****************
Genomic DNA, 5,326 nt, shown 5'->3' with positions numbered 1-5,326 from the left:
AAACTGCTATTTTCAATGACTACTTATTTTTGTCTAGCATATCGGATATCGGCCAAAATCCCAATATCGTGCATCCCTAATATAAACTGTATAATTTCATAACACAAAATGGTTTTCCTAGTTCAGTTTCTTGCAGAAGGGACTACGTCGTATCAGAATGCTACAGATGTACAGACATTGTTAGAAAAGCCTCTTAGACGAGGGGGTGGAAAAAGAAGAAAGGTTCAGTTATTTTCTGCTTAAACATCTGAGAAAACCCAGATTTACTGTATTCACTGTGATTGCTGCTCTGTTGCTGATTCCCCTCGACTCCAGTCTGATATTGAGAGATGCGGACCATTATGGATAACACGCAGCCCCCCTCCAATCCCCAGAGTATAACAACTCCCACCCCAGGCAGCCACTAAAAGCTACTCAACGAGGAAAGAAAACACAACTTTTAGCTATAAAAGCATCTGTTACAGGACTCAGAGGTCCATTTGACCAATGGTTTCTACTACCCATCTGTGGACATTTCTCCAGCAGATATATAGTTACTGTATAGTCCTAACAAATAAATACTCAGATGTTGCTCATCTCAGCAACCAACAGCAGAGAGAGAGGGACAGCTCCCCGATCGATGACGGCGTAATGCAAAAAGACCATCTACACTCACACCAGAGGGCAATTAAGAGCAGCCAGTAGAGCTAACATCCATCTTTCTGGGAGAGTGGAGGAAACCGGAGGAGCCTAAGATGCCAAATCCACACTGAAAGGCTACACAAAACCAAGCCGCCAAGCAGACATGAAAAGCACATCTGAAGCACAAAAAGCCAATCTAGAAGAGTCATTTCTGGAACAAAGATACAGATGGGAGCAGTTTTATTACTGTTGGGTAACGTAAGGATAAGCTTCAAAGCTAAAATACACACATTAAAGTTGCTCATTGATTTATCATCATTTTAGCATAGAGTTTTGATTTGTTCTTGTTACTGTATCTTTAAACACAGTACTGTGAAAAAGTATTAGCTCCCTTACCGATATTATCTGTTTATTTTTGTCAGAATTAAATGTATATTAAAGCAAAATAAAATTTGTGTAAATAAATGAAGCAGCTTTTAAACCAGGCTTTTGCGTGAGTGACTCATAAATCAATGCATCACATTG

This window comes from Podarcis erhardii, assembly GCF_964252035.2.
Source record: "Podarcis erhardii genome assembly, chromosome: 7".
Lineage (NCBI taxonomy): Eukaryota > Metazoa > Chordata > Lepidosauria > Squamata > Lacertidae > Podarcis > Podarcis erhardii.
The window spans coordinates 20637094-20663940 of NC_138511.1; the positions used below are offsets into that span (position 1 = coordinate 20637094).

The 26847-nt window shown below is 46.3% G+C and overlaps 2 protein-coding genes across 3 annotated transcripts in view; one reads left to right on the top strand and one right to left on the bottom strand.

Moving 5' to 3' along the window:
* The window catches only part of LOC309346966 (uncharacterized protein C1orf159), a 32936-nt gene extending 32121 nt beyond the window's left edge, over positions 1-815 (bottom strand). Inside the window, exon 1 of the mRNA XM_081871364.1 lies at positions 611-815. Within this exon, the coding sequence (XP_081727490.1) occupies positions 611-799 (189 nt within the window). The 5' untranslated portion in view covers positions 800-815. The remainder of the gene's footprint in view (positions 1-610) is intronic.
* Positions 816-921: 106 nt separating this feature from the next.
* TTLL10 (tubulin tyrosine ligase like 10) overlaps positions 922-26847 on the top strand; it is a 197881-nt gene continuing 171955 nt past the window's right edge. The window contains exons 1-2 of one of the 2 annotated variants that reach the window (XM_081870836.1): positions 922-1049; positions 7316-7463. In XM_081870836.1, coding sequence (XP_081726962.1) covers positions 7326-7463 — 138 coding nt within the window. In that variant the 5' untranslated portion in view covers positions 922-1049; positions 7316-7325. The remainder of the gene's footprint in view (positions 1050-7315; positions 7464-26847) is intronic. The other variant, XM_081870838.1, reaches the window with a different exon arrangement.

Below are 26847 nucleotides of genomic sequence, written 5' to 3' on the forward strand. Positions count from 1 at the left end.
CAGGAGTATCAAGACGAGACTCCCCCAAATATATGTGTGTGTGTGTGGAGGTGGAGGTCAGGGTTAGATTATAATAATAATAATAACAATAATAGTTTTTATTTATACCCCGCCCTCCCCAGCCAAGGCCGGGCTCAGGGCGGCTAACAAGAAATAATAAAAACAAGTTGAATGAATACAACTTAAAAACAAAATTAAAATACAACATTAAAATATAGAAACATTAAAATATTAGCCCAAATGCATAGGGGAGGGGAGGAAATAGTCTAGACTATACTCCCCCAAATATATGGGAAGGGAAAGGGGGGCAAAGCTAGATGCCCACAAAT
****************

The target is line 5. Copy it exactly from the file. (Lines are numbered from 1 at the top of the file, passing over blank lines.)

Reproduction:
Lineage (NCBI taxonomy): Eukaryota > Metazoa > Chordata > Lepidosauria > Squamata > Lacertidae > Podarcis > Podarcis erhardii.